Android web browsers lack comprehensive protection against malicious websites, and in most cases only block a small fraction of the sites blocked by their desktop counterparts. The Netcraft app solves this problem by extending our industry-leading phishing protection services to your mobile device. The app equips your Android device with Netcraft's continuously updated feed of phishing websites, and will alert you whenever you visit a site that's included in this blacklist.
The Netcraft app works with the most popular mobile web browsers on Android — including Amazon's Silk browser, Chrome, and Firefox — and other apps, such as Facebook, Twitter, and Slack.
See our original post about the app for more information.
Download the app on Google Play or the Amazon Appstore now to protect yourself from phishing threats on your Android device. Subscribe to our mailing list to be among the first to hear when the Netcraft app for iOS is available, along with other news items from Netcraft.
Posted by Edward Gargan in Netcraft Services
Netcraft has developed a new anti-phishing app for Android to defend against fraudulent sites. The Netcraft app is available now on Google Play and at the Amazon Appstore. The Netcraft app for iOS is with Apple for review.
Netcraft's new Android app provides rapid protection against phishing threats, with new attacks blocked as soon as they're determined to be fraudulent by Netcraft. It offers free protection during a one-month trial, after which a monthly or annual subscription can be purchased. You can use the app to report phish to Netcraft without a subscription.
Phishing is not confined to the desktop: in an analysis of a month's worth of log files recovered from phishing sites, Netcraft found that two thirds of visits came from mobile browsers. Some fraudsters also add mobile-specific user interfaces to their phishing attacks, making them even more effective against phone and tablet users.
Despite this, mobile browsers lack comprehensive anti-phishing protection, unlike their desktop counterparts. In a study performed last year, Netcraft found that iOS and Android browsers block only a fraction of the sites that are blocked by their desktop equivalents, leaving mobile users more exposed.
The app makes use of Netcraft's industry-leading anti-phishing feed, which is licensed to the leading web browser vendors, as well as anti-virus, firewall, intrusion detection and content filtering companies. Every day Netcraft processes millions of suspicious URLs to identify phishing attacks. Over 56 million unique phishing sites have been detected and blocked by Netcraft’s community to date.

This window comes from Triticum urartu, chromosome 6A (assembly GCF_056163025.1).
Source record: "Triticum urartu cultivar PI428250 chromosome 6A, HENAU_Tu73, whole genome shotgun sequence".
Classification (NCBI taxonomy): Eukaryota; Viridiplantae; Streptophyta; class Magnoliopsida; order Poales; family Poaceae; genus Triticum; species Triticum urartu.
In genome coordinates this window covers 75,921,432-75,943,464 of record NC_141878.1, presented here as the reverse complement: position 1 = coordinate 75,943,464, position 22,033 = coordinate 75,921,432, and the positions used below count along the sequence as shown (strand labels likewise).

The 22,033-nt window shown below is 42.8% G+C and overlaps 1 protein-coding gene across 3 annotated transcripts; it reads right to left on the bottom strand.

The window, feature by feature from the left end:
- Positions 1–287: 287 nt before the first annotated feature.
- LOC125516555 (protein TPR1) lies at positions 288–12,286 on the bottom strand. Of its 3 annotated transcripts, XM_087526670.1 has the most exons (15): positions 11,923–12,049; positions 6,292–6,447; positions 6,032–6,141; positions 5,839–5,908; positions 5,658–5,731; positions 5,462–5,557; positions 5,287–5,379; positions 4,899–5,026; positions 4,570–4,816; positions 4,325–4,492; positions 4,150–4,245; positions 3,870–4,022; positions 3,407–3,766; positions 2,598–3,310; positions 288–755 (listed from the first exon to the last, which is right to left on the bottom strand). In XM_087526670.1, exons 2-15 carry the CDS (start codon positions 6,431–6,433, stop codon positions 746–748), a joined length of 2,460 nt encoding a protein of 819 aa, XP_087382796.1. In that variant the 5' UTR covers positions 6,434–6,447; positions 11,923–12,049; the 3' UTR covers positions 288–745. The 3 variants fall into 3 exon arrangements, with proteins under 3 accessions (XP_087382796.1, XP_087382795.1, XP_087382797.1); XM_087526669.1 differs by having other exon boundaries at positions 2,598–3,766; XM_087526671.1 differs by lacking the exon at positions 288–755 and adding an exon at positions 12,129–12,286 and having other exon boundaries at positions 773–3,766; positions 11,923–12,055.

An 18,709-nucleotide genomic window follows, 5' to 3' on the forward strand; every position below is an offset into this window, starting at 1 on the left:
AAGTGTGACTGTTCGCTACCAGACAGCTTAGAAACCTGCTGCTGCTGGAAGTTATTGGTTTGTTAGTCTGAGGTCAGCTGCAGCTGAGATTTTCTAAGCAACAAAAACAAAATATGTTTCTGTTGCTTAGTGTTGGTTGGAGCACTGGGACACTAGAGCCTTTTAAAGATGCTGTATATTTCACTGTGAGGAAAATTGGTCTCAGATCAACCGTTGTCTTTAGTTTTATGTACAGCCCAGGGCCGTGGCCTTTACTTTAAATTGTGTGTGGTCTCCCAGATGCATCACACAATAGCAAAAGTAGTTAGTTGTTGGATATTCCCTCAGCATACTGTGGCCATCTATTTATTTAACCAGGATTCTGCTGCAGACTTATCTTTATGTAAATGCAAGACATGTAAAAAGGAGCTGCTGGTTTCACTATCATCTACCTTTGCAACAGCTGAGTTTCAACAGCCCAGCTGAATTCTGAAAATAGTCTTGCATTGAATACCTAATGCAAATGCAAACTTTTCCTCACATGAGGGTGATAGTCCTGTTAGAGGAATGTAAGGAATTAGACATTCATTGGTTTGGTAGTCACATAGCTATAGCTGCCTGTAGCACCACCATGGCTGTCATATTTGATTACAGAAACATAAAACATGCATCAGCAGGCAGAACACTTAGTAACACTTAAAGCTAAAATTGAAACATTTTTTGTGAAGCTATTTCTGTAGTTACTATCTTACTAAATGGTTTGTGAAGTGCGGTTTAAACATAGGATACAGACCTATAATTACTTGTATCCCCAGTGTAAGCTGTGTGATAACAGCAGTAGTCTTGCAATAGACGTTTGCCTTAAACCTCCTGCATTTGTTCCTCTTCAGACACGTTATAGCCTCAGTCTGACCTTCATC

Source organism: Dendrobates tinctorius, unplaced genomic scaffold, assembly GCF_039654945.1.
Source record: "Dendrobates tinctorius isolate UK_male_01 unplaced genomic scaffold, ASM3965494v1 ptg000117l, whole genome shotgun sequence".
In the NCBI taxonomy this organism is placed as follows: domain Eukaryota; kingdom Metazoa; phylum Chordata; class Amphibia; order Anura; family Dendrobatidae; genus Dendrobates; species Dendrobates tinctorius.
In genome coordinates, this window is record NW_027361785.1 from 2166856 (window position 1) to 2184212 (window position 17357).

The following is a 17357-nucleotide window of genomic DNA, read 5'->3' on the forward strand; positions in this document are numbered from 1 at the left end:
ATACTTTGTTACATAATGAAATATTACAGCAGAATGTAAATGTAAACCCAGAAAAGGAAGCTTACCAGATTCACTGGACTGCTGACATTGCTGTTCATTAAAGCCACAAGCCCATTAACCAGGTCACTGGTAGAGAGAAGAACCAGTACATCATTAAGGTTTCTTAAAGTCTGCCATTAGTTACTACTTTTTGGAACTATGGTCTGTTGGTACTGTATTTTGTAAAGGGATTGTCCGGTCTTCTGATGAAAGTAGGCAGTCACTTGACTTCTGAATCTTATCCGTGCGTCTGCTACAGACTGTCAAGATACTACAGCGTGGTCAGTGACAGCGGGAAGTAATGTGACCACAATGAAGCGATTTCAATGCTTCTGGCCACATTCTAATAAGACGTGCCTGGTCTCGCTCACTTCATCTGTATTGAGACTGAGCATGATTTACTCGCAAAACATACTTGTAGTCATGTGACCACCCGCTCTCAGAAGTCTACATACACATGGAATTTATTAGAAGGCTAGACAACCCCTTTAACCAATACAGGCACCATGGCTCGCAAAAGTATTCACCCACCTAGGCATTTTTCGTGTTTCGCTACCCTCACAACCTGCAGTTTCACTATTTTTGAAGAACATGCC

The Netcraft app works with the most popular mobile web browsers on Android – including Chrome and Firefox – and other apps such as Facebook, Twitter, and Slack. In addition to blocking phish across the web, the app automatically detects phishing URLs in SMS messages, and will alert you to the danger with a notification.
The app allows you to report phishing websites and SMS phishing attacks to Netcraft with just a few taps, protecting other users and making you part of a global safeguarding community.
Download the app on Google Play now to benefit from Netcraft's comprehensive mobile phishing protection on your Android devices. Desktop browser protection is also available in the Netcraft extension for Firefox, Google Chrome, and Opera. Subscribe to our mailing list to be amongst the first to hear when the Netcraft app for iOS is available, along with other news items from Netcraft.
Posted by Paul Mutton in Netcraft Services
In the January 2019 survey we received responses from 1,518,207,412 sites, 228,607,903 unique domains, and 8,209,715 web-facing computers. This reflects a loss of 138 million sites, and gains of 768.9k domains, and 61.9k web-facing computers.
The vast majority of the loss of sites this month was seen for those using Microsoft web server software — dropping by 203 million sites (-29%). While much of this loss was concentrated at a single hosting provider and made up of automatically generated sites, Microsoft suffered losses in all metrics this month, albeit with much smaller reductions elsewhere. While Microsoft lost more than two hundred million sites in a single month, the net loss of domains was just 89k. Much of this drop can be attributed to IIS 6.0 and 7.5, while the latest version 10.0 saw a gain of 89k domains, and IIS 8.5 gained 164k.